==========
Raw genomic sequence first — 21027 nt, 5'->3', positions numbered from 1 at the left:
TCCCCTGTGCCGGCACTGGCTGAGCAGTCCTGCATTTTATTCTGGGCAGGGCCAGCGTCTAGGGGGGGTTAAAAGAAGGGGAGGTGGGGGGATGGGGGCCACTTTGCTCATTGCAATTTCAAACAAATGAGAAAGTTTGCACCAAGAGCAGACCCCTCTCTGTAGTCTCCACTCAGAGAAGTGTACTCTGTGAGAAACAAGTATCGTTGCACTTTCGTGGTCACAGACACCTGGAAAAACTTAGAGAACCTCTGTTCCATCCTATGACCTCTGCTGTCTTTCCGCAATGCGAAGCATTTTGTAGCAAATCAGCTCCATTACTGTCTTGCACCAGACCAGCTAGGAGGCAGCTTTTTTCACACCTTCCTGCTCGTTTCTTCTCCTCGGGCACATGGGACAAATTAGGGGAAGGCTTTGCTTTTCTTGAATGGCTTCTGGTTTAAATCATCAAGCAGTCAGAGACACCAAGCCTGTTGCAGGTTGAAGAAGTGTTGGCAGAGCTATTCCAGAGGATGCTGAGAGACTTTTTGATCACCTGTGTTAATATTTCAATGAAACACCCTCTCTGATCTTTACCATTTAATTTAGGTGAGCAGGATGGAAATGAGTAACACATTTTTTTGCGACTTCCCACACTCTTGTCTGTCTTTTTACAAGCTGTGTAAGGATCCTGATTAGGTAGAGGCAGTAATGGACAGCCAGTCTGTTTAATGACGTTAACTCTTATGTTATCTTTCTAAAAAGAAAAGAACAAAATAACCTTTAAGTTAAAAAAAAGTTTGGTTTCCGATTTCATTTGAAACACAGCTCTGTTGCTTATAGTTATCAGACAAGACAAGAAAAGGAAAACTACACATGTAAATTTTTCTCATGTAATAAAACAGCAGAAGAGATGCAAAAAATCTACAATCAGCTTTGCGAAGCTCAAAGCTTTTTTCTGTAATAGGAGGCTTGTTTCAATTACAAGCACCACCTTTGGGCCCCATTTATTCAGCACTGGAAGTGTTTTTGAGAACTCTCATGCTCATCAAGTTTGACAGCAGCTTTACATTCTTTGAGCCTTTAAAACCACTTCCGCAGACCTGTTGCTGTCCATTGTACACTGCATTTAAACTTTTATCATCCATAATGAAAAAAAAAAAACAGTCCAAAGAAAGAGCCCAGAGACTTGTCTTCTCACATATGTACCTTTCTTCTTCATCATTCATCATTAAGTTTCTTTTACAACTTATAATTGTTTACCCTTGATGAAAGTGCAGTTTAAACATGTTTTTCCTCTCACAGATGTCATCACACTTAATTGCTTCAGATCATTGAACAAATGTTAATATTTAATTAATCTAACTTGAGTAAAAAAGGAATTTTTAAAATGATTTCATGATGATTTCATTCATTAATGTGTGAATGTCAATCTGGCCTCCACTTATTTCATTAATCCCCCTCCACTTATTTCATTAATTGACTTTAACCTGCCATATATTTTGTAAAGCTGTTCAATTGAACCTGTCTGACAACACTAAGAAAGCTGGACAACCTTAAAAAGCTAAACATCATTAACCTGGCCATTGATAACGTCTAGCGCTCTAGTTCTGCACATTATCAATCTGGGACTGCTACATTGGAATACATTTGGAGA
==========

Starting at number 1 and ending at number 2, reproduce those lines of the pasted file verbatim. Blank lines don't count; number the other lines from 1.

Raw genomic sequence first — 21027 nt, 5'->3', positions numbered from 1 at the left:
TCCCCTGTGCCGGCACTGGCTGAGCAGTCCTGCATTTTATTCTGGGCAGGGCCAGCGTCTAGGGGGGGTTAAAAGAAGGGGAGGTGGGGGGATGGGGGCCACTTTGCTCATTGCAATTTCAAACAAATGAGAAAGTTTGCACCAAGAGCAGACCCCTCTCTGTAGTCTCCACTCAGAGAAGTGTACTCTGTGAGAAACAAGTATCGTTGCACTTTCGTGGTCACAGACACCTGGAAAAACTTAGAGAACCTCTGTTCCATCCTATGACCTCTGCTGTCTTTCCGCAATGCGAAGCATTTTGTAGCAAATCAGCTCCATTACTGTCTTGCACCAGACCAGCTAGGAGGCAGCTTTTTTCACACCTTCCTGCTCGTTTCTTCTCCTCGGGCACATGGGACAAATTAGGGGAAGGCTTTGCTTTTCTTGAATGGCTTCTGGTTTAAATCATCAAGCAGTCAGAGACACCAAGCCTGTTGCAGGTTGAAGAAGTGTTGGCAGAGCTATTCCAGAGGATGCTGAGAGACTTTTTGATCACCTGTGTTAATATTTCAATGAAACACCCTCTCTGATCTTTACCATTTAATTTAGGTGAGCAGGATGGAAATGAGTAACACATTTTTTTGCGACTTCCCACACTCTTGTCTGTCTTTTTACAAGCTGTGTAAGGATCCTGATTAGGTAGAGGCAGTAATGGACAGCCAGTCTGTTTAATGACGTTAACTCTTATGTTATCTTTCTAAAAAGAAAAGAACAAAATAACCTTTAAGTTAAAAAAAAGTTTGGTTTCCGATTTCATTTGAAACACAGCTCTGTTGCTTATAGTTATCAGACAAGACAAGAAAAGGAAAACTACACATGTAAATTTTTCTCATGTAATAAAACAGCAGAAGAGATGCAAAAAATCTACAATCAGCTTTGCGAAGCTCAAAGCTTTTTTCTGTAATAGGAGGCTTGTTTCAATTACAAGCACCACCTTTGGGCCCCATTTATTCAGCACTGGAAGTGTTTTTGAGAACTCTCATGCTCATCAAGTTTGACAGCAGCTTTACATTCTTTGAGCCTTTAAAACCACTTCCGCAGACCTGTTGCTGTCCATTGTACACTGCATTTAAACTTTTATCATCCATAATGAAAAAAAAAAAACAGTCCAAAGAAAGAGCCCAGAGACTTGTCTTCTCACATATGTACCTTTCTTCTTCATCATTCATCATTAAGTTTCTTTTACAACTTATAATTGTTTACCCTTGATGAAAGTGCAGTTTAAACATGTTTTTCCTCTCACAGATGTCATCACACTTAATTGCTTCAGATCATTGAACAAATGTTAATATTTAATTAATCTAACTTGAGTAAAAAAGGAATTTTTAAAATGATTTCATGATGATTTCATTCATTAATGTGTGAATGTCAATCTGGCCTCCACTTATTTCATTAATCCCCCTCCACTTATTTCATTAATTGACTTTAACCTGCCATATATTTTGTAAAGCTGTTCAATTGAACCTGTCTGACAACACTAAGAAAGCTGGACAACCTTAAAAAGCTAAACATCATTAACCTGGCCATTGATAACGTCTAGCGCTCTAGTTCTGCACATTATCAATCTGGGACTGCTACATTGGAATACATTTGGAGA